Dork Optimism #1: Think of All the Ridiculous Creative Crap You Want To Do and Then Do It

Dork Optimism 2

I used to be a huge fan of the TV show The Middle before it went off the air. Sue Heck was always my favorite character. She went out for every team and club at school and even though very little worked out for her, she remained optimistic. Sometimes even to the point of self-delusion. Her older brother called her a Dork Optimist, a title I can relate to and I think I’m going to appropriate for myself. In fact, I think I’m going to make Dork Optimism my life philosophy for 2019. I may not do New Year’s Resolutions, but I can do a life philosophy for a year.

On the show, Sue seemed to always have a “Year of…” She named everything to give it significance. I’m going to follow her lead and call 2019 The Year of the Dork Optimist. In celebration I’m going to do some posts about optimism, positivism, and good old fashioned trying hard to make things work.

(In case you haven’t noticed, there’s a lot of negativity out there. I feel like I need to make an effort to counter just a little of it, both for my sanity and yours. I’ve been guilty of wallowing on the bottom lately and it’s time to stop.)

So for this first Dork Optimism post, I want to talk about creativity and the fear of looking stupid. In one episode of The Middle, Sue shoplifts a magnet that reads, “Think of the thing you cannot do and then do it.” She wanted that motivational sentiment so much that she stole it when her dad refused to buy it for her. (Which led to a lot of self-recrimination and vomiting, proving that nice people don’t have the constitution for thievery. Anyway…)

As a newly minted Dork Optimist who’s also a writer, I want to turn that saying into something more useful for me. For me, it would be, “Think of All the Ridiculous Creative Crap You Want To Do and Then Do It.”

Dork Optimism

The biggest thing I’m guilty of in my career is not even attempting many of the interesting (to me, anyway) and fun ideas I come up with. Whether it’s something silly like posting Lego creations on Twitter or continuing my Board Game Follies, odd ways of promoting my books, or trying new forms/genres/platforms for my writing, I dismiss most of it. And if I don’t dismiss it, I simply don’t follow through on it, for whatever reason. (Procrastination is a real thing, and sometimes it becomes a way of life. If I put something off long enough, I eventually either forget about it, decide it’s dumb, or decide that others are doing the same things.)

It’s not hard to understand why I put these things aside. (For those of you who don’t fear failure, or who never worry about looking stupid or inferior, you can quit reading now. The rest of this won’t apply to you. Go do your awesome stuff.) In a world full of content creators, it’s easy to say to yourself, “Why bother? Someone else has already done it, probably better.” Or, for the cynical among us who’ve been burned by life (or depression), “I’ll put in all that effort and it won’t pay off, anyway. Everything I do sucks and never works out, so why bother?”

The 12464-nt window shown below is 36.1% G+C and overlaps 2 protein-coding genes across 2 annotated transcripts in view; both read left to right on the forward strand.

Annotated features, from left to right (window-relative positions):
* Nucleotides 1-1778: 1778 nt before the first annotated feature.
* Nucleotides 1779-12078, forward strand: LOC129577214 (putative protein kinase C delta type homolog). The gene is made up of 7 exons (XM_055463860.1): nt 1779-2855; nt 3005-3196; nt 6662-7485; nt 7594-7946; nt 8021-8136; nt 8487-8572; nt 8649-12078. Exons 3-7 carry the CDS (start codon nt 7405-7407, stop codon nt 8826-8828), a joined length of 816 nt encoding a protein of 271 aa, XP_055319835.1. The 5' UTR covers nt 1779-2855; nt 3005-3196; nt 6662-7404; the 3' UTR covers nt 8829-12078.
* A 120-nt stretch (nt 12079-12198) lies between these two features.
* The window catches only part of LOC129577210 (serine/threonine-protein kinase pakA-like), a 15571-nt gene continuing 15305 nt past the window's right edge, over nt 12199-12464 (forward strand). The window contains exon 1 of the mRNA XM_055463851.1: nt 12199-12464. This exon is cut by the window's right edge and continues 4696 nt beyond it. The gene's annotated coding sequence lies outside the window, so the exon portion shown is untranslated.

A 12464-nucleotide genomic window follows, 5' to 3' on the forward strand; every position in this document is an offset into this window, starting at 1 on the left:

And that may be true. But it may also be true that it turns out to just be fun for you. So what if others are doing the same thing? If you’re having fun, that can be worth it right there. Maybe it doesn’t need to “pay off” in any way other than giving you enjoyment. And who knows? Maybe your thing will strike a chord somewhere and take off in ways you could never imagine. Or, you’ll find that one thing leads to another and suddenly you’re on a path you could never have foreseen.

Sue Heck didn’t let fears of redundancy, stupidity, or failure stop her. She simply plowed on ahead and created her own things, or tried things she had no realistic chance of succeeding at. But she did it because the thought was always in her mind that, “This time could be different. This could be the time I succeed.” In the episode where she graduates from high school, her yearbook pages are filled with people telling her how she touched their lives just by trying so hard and being optimistic. And Sue had no idea that she’d reached so many people through her “failed” efforts. She made a difference, just by trying.

So it is for those of us who want to do creative stuff. This time could be different. You could reach people in ways you can’t even conceive of right now. But you won’t know unless you try. So go ahead and put your stuff out there, no matter how weird, stupid, or pointless you may think it is. If you’re having fun doing the thing, then just do the thing and see where it goes.

Try to be a Dork Optimist: Think of the creative thing you want to do and then do it. Don’t give a crap if others think you foolish. Your first efforts may be unskilled or amateurish, but you can get better. Often, if there’s even a grain of something interesting in your work, people will stick around to see how you progress and learn. Create your creations, submit them to contests or post them online, and then do it again. You might not succeed every time, but eventually good things will happen. What is there to lose? At the very least, you will have had some fun trying.

(Photos by Tim Mossholder, suju)

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